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Ads featuring the athletes will also be posted in airports and on billboards across the country.
Ads featuring the athletes will also be posted in airports and on billboards across the country.

New COC campaign to showcase Canada's Olympians Add to ...

When the Canadian Olympic Committee first sat down to discuss a strategy for the 2012 Olympics in London a key priority was to find a way to make the games something people think about any time – not just every other year for a few weeks.

The COC was coming off of a hugely successful games in Vancouver – where Canadian sponsorship revenue from the 2010 games soared to more than $730-million – and the organization wanted that momentum to extend well beyond the closing ceremonies.

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“This can’t be about Canadians celebrating the Olympic movement every two years. That’s not how you build a brand,” said Chris Overholt, chief executive officer of the COC. “You have to find more natural points for the brand to connect with Canadians.”

To do that, Mr. Overholt’s team is launching a new campaign Monday that will showcase the journey of Canada’s Olympians, and, if all goes well, boost brand equity for big corporate sponsors such as BCE Inc., Hudson’s Bay Co. and RBC Dominion Securities Inc. To get there, the COC has designed ads that bear a resemblance to one of the world’s most valuable sports brands: Nike.

The similarities aren’t merely coincidental; the COC’s chief marketing officer, Derek Kent, joined the team last year from Nike where he held several communications roles and was global spokesman at three Olympic Games. “We want to pull back the curtain on what it takes to be an Olympian,” Mr. Kent said. “Hopefully corporate Canada sees the value, which means more resources for athletes.”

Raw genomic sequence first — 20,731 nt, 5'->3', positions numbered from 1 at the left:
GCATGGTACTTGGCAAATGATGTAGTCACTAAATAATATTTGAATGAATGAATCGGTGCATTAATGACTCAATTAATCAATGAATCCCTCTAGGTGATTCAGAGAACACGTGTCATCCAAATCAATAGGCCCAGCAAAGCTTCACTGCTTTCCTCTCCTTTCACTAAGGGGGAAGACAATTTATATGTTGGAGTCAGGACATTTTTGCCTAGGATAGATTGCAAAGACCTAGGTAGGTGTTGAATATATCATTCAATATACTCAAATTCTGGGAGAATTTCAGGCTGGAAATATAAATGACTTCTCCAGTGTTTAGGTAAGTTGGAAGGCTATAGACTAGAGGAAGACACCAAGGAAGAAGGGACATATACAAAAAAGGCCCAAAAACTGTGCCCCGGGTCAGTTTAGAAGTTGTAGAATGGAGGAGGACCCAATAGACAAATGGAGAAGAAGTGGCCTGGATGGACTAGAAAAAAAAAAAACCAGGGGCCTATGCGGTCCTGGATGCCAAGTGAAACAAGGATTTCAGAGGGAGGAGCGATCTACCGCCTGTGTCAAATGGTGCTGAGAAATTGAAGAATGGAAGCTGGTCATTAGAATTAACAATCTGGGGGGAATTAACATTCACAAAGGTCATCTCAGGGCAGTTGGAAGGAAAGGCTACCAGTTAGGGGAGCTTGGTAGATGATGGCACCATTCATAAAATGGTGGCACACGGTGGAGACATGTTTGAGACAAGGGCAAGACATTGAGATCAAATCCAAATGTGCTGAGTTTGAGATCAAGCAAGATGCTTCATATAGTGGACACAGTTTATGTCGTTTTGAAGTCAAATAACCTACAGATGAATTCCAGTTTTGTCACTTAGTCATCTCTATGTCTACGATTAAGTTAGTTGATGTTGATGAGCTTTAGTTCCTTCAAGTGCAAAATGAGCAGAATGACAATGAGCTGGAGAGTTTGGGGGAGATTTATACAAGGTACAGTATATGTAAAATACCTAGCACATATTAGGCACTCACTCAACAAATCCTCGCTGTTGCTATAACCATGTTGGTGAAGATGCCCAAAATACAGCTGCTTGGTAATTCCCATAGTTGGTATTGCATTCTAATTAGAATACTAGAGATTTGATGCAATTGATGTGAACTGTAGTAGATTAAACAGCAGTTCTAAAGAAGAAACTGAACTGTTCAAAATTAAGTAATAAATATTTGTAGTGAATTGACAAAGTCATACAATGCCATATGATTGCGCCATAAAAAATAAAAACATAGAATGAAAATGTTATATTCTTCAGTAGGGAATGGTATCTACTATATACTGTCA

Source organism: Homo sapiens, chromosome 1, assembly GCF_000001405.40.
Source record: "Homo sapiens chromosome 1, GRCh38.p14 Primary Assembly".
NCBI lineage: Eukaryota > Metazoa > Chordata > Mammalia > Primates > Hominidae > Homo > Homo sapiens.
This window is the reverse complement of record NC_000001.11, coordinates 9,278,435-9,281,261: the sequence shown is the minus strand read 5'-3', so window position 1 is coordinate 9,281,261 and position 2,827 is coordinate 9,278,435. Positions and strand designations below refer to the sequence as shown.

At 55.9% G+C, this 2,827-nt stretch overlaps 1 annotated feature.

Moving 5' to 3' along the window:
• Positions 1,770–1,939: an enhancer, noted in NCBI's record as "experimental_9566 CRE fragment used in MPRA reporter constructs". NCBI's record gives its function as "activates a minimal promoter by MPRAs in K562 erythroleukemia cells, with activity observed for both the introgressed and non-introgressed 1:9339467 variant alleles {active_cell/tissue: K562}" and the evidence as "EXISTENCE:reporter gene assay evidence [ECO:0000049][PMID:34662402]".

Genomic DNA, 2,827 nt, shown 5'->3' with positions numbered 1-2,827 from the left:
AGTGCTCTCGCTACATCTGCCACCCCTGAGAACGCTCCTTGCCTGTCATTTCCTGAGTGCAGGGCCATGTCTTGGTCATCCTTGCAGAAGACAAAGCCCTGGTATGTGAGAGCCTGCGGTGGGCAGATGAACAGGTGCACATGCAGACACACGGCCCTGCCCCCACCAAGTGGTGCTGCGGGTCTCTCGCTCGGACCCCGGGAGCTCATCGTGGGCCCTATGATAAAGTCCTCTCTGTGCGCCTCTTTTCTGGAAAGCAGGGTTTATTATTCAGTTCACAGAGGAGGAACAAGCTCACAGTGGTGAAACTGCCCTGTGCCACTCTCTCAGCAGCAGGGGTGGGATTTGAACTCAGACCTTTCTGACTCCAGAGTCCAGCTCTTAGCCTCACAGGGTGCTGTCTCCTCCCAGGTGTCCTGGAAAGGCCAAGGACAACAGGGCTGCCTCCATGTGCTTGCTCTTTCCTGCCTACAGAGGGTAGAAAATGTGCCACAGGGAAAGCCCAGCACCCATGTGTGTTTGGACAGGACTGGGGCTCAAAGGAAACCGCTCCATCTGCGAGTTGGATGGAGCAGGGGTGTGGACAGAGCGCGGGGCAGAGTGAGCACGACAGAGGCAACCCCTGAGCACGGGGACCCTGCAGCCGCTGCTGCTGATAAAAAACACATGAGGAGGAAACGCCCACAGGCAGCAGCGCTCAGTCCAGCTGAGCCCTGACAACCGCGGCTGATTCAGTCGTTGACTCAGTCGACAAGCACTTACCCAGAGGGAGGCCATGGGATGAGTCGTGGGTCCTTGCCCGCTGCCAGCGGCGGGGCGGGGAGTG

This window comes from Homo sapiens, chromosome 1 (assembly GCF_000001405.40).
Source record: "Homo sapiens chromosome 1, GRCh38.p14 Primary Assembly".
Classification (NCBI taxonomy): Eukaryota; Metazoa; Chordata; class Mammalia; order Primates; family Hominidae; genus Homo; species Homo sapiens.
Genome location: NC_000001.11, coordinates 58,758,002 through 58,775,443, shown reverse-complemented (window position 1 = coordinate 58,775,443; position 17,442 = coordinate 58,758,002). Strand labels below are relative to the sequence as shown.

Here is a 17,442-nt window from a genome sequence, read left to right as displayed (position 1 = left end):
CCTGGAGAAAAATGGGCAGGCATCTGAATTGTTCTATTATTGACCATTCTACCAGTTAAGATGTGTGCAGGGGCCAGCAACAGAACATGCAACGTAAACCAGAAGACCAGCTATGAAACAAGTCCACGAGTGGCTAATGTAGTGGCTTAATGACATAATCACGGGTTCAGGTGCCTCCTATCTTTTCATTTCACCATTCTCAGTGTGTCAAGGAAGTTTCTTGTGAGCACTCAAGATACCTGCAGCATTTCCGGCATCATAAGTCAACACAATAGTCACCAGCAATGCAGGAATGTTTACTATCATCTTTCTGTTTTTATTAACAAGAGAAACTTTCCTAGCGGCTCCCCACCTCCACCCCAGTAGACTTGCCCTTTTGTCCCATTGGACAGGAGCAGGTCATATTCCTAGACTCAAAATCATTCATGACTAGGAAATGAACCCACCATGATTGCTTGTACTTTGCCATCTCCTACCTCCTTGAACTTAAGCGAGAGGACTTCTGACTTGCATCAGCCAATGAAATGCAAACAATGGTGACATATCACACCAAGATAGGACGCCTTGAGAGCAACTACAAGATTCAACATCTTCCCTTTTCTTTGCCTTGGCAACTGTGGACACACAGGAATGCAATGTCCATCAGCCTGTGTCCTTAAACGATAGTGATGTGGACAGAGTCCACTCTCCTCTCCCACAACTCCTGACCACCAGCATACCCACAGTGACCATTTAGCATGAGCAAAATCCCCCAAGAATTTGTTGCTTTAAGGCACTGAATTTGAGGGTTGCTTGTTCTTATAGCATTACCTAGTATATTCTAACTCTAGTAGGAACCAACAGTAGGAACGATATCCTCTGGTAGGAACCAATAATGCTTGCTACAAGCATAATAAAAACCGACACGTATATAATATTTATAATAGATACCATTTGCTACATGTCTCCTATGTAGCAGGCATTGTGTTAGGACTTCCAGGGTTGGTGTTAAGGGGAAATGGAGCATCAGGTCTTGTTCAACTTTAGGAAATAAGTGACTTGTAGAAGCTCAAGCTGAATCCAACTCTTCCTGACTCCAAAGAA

He asked veteran commercial director Henry Lu to volunteer time to create the COC’s first television ads set to broadcast across the country over the next few months. Mr. Lu has previously directed spots for Google and Wal-Mart, as well as producing Nike's first “Just Do It” commercial. His artistic influence in the COC’s ad is obvious from the colour palette, to the sweaty, behind-the-scenes look at the training that goes into being an athlete. Like a Nike swoosh in a shoe ad, the trademark Olympic rings make appearances, but aren’t overwhelming.

Ads featuring the athletes will also be posted in airports and on billboards across the country. The Canadian Olympic Committee is funded 98 per cent by private sector sponsors.

Also important to the strategy are the online-only documentary-style videos that get to know athletes such as boxer Mary Spencer and swimmer Ryan Cochrane. “That is, in part, how Canadians emotionally connect to the team, and how our marketing partners emotionally connect to Canadians,” Mr. Overholt said.

The social aspects of the games also helps lessen the Olympic halo effect by providing a way for fans to keep up with athletes after the Olympic flame is extinguished. “These will be the most social games ever and we want to tap into that,” Mr. Kent said. The internet offers advertisers metrics to track consumer reactions to the media and products, and the sponsors have indicated that the digital side to this campaign is valuable.

Where Nike has “Just Do It,” the COC launched a similarly aspirational slogan with the campaign: “Give Your Everything.” Mr. Overholt said the slogan is meant to transcend sport and athletes to reach fans, and corporate partners as well.

Despite similarities to well-known sports brands, the new slogan and look at an athlete’s journey emphasize the longevity and sustainability of the Olympic brand, according to Jeannette Hanna, a toronto-based author and brand strategist. “I think the sentiment is appropriate. Maybe it doesn’t have to be unique as long as it works.”

Follow on Twitter: @j2nelson

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